Based on: Madeleine L’Engle’s novel
Cast: Storm Reid, Levi Miller, Deric McCabe, Oprah Winfrey, Reese Witherspoon, Mindy Kaling, Chris Pine, Gugu Mbatha-Raw, Zach Galifianakis, Michael Peña, André Holland, Rowan Blanchard, Bellamy Young, David Oyelowo
Seen on: 22.3.2021

Plot:
Meg Murry (Storm Reid) is an unusual child from an unusual family. Her mother (Gugu Mbatha-Raw) is a scientist, as is her father (Chris Pine) – who has been missing for a while. He was working on tesseracts when he just disappeared. Meg’s genius little brother Charles Wallace (Deric McCabe) seems to know more about it. And he has made some strange friends who know even more than that: Mrs Whatsit (Reese Witherspoon), Mrs Who (Mindy Kaling) and Mrs Which (Oprah Winfrey). The three women prompt Meg, Charles Wallace and Meg’s class mate Calvin (Levi Miller) to go looking for her father – all through the universe.

I was rather disappointed when A Wrinkle in Time never got a big cinema release here in Austria, and I still think I would have appreciated seeing it on the big screen – the film is at its best, after all, when it just creates visuals. Other than those, it is very fine, but not great.

The film poster showing the main characters arranged in a circle.
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Sun Dogs (2017)


Sun Dogs
Director: Jennifer Morrison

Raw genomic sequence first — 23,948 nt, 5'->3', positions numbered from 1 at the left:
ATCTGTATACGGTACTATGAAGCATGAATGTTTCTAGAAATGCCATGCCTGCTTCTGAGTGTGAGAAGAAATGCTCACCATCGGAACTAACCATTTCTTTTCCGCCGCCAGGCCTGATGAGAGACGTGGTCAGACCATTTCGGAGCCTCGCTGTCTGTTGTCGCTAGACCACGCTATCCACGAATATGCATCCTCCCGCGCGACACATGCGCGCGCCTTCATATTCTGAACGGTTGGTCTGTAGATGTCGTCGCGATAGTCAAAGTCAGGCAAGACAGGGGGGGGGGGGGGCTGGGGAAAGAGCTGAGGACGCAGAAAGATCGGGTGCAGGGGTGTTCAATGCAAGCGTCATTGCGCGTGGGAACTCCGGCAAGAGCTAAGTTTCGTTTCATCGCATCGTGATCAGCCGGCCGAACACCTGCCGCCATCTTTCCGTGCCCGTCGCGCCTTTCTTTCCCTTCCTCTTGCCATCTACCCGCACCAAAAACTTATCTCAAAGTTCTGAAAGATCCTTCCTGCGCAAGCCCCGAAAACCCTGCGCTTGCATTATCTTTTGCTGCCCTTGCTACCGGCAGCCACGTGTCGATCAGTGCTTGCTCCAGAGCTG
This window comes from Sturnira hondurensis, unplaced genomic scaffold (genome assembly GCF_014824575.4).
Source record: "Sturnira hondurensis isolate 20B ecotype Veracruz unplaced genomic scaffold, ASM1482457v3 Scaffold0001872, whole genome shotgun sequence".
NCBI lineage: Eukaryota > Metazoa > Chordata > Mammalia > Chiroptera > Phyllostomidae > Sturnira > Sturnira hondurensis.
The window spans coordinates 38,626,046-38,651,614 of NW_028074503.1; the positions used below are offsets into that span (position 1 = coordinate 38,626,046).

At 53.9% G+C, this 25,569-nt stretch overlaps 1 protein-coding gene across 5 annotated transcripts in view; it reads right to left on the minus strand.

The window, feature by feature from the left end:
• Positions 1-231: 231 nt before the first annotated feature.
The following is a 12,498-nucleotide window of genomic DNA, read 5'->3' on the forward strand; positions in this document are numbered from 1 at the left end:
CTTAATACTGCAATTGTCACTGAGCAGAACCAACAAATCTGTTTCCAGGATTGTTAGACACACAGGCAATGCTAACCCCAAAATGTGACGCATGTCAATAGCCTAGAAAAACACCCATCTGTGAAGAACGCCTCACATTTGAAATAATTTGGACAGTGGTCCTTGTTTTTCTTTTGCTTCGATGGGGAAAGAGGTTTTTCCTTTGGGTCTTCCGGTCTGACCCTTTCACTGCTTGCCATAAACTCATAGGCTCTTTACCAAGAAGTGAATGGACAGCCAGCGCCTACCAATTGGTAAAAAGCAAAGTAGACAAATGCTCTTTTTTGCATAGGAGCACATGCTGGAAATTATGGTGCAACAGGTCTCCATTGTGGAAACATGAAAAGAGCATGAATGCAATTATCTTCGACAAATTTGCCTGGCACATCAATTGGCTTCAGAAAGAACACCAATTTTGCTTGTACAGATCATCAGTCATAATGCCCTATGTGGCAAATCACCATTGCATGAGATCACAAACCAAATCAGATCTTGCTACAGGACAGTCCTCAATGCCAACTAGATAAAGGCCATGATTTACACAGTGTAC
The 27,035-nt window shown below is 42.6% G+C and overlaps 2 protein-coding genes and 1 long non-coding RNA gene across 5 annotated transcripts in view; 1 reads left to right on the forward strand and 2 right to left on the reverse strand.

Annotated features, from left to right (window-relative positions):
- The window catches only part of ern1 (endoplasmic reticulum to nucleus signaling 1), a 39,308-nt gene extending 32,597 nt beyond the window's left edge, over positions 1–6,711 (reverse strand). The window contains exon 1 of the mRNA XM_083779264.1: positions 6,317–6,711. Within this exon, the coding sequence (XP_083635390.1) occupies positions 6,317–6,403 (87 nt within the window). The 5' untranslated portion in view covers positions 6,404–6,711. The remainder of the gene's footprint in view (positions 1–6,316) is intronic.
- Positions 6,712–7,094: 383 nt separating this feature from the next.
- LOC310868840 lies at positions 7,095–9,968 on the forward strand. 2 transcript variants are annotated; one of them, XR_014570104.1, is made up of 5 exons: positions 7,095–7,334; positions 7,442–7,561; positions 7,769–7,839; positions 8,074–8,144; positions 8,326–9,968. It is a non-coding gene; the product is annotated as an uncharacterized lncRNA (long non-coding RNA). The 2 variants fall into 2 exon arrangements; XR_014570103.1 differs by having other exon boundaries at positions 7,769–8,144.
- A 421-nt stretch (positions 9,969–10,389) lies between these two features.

Writer: Raoul McFarland
Cast: Michael Angarano, Melissa Benoist, Allison Janney, Ed O’Neill, Eric Christian Olsen, J.R. Ramirez, Alexander Wraith, Xzibit, Jennifer Morrison
Seen on: 21.3.2021

Content Note: ableism, suicide

Plot:
Ned (Michael Angarano) has one goal, and one goal only: he wants to join the Marines to fight against the terrorists who caused 9/11. He has been trying every year for three years since 2001, not realizing that he will never make it because of his disability. When he makes yet another attempt, the recruiter Master Sgt. Jenkins (Xzibit) tries to let him down easy by sending Ned on a mission at home, not anticipating that Ned takes this mission absolutely seriously. So seriously, in fact, that he even convices Tally (Melissa Benoist), a rather lost, young woman, that the mission is very real and that she can help.

Sun Dogs is sweet and warm, but I wasn’t entirely comfortable with it, I have to admit. Despite that, I’d say that the good outweighs the bad here.

The film poster showing the film's main characters. Front and center Ned (Michael Angarano), saluting while clutching a mascot head.